Fiscal effects.. This could cost the state a 1 million dollars annually just to monitor this new law…but who cares about that.

PROS AND CONS!!!

By now you have probably heard the commercials. You union rep has probably sent you letters. You might have even seen something on Facebook and Twitter.. This is a very controversial proposition!  Here is a summary of opinions I found online.

PROS

Larry Sand, a retired teacher from Los Angeles writes to the LA Times..

Why should a worker have some of his forced union dues spent on candidates or causes that he doesn’t agree with? As Thomas Jefferson said, “To compel a man to furnish contributions of money for the propagation of opinions which he disbelieves is sinful and tyrannical.”

What Really Scares California’s Big Unions| LA TIMES| http://www.latimes.com/news/opinion/opinion-la/la-ol-sand-prop32-blowback-20120824,0,2890404.story

He goes on to say..

  • This would prevent teachers unions from demanding candidates who they support to direct the state to contribute to their pensions, instead on improving education.
  • Prevent cities from going into bankruptcy trying to pay for pensions instead of city services
  • “It attacks corruption by cutting the money tie between special interests and politicians, prohibiting both corporations and unions from giving contributions to candidates for state and local office.”
  • It holds union leaders and bosses accountable for how they spend union member’s money.

CON

So far SF Chronicle (SF GATE) ..has only published an argument against Prop 32 on their website. I wonder why that is…

John Logan, a professor of Labor and Employment Studies at San Francisco State writes..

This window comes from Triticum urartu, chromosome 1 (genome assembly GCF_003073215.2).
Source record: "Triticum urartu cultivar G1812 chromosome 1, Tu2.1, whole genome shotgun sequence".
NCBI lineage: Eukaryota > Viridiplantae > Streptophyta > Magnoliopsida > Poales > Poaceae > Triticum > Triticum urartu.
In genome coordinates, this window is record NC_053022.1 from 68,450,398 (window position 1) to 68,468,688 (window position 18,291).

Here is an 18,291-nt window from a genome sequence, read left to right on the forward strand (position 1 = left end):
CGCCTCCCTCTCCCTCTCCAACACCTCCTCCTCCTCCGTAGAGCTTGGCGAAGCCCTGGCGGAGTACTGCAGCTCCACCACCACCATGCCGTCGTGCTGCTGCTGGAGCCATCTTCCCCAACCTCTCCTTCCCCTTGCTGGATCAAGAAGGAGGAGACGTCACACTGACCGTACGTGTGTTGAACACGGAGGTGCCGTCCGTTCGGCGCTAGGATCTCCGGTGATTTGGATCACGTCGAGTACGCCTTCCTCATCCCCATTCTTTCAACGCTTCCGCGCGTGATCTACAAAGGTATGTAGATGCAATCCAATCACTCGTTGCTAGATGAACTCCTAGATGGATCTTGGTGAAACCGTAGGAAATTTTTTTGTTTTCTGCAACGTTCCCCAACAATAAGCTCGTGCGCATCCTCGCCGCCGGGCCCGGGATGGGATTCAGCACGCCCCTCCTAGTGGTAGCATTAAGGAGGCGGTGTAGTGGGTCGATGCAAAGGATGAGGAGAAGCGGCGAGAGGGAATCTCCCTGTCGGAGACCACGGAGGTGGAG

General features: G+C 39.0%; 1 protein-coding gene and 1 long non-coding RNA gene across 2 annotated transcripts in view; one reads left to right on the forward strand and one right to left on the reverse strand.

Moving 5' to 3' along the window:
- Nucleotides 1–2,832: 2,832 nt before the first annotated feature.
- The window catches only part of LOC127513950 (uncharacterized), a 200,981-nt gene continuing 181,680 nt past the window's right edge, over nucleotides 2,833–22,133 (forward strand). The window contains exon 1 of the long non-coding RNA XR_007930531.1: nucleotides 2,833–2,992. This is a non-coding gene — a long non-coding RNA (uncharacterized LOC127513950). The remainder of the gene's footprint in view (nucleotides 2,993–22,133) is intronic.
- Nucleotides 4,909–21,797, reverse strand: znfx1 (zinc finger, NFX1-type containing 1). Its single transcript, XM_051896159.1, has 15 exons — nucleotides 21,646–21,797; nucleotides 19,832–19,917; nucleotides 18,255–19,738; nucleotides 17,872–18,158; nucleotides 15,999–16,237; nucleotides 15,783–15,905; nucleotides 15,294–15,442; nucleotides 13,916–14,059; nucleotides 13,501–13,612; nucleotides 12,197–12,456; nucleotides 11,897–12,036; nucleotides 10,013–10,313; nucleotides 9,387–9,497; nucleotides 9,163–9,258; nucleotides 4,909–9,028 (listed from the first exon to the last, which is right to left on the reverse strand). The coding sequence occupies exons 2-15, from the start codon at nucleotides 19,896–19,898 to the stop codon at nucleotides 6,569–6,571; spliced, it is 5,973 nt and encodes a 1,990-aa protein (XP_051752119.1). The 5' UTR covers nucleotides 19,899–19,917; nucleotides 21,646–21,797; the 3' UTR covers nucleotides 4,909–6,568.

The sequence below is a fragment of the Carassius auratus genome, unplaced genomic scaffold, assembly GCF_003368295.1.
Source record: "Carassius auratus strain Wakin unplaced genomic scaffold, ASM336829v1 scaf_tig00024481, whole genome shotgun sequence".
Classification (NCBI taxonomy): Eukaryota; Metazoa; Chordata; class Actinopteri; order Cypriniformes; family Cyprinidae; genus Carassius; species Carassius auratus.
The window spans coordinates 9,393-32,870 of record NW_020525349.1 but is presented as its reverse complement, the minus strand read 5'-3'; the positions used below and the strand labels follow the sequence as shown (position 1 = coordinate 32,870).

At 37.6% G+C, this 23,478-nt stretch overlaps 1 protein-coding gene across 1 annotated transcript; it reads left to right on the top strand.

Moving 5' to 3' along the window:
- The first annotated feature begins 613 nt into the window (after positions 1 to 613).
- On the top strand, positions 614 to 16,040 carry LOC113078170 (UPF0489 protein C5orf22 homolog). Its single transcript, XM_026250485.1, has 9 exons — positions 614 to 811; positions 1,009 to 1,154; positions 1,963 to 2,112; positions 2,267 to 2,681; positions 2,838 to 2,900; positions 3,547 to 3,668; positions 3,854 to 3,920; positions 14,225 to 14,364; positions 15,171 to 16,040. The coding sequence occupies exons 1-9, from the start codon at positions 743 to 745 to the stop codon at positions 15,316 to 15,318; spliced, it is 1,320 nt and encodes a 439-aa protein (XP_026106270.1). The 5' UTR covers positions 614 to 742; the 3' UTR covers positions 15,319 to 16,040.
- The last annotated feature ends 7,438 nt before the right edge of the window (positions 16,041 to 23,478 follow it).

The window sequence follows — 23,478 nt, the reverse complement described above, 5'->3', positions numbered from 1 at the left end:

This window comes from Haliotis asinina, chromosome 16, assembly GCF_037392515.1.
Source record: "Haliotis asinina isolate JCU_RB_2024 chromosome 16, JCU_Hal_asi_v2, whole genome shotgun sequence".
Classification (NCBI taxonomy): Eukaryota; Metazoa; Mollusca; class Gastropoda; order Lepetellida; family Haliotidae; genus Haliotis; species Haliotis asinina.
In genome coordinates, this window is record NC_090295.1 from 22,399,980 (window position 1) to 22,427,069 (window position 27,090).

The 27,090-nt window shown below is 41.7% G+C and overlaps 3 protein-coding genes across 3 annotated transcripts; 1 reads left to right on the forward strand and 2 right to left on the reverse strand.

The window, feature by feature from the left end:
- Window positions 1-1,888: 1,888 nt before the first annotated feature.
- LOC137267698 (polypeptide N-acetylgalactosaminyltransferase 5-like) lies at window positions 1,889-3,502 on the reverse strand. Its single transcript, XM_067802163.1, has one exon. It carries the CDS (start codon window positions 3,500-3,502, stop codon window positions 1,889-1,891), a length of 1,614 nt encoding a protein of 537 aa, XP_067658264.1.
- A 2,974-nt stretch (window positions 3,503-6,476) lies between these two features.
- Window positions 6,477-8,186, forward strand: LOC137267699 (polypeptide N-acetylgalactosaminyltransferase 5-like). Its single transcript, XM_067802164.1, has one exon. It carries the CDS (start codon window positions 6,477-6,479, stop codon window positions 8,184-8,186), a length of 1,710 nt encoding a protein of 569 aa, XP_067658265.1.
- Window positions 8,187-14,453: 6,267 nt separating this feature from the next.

“The initiative masquerades as an attempt at even-handed campaign-finance reform that would reduce the influence of powerful special interests in Sacramento. Few would argue that this is a laudable goal, but Prop. 32’s special exemptions would increase the influence of business interests and wealthy individuals, while silencing teachers, nurses, firefighters and law-enforcement officers.”

 
His other arguments include..
  • Unfairly targets unions because unions make their political contributions via the only revenue source they have, payroll deductions. Corporations use profits.
  • Does not stop corporations from spending money via Super Pacs
  • Would drastically reduce Unions ability to fight for its members on issues concerning homeowners rights,  clean air, banking regulations etc.
  • It only enhances the ability of billionaires and big businesses to dominate our elections!

What DO YOU THINK??

Are you pro or con? Does this proposition affect you directly? Share!!

 

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5 Responses to California Proposition #32

  1. Miguel
    September 10, 2012 at 11:02 am

    Prop 32 is an attempt to shutout unions from the political discourse leaving only corporations’ with a voice. More complete cons here, http://www.bradblog.com/?p=9410

    • tdlove5
      September 10, 2012 at 11:08 am

      Thanks Miguel!

      One thing to make note of ..If this proposition passes, unions will not be able to have funding to contribute in the political process.

      Unions aren’t allowed to do fundraising.

  2. hermajestyhottie
    October 4, 2012 at 11:41 pm

    Also the same people behind Citizens United are behind Prop 32! Red Flag!

  3. LaShae Gilliam-Banks
    October 12, 2012 at 4:52 pm

    On it’s face Prop 32 seems like a good idea, but when you think about it, shutting unions out of the political discourse is a bad idea. Whether you agree with the position the union is fighting for or not, unions exist mainly to protect the rights of the workers they represent. To prevent them from engaging in the political process prevents them from serving their main purpose.

    • tdlove5
      October 12, 2012 at 6:16 pm

      Good point!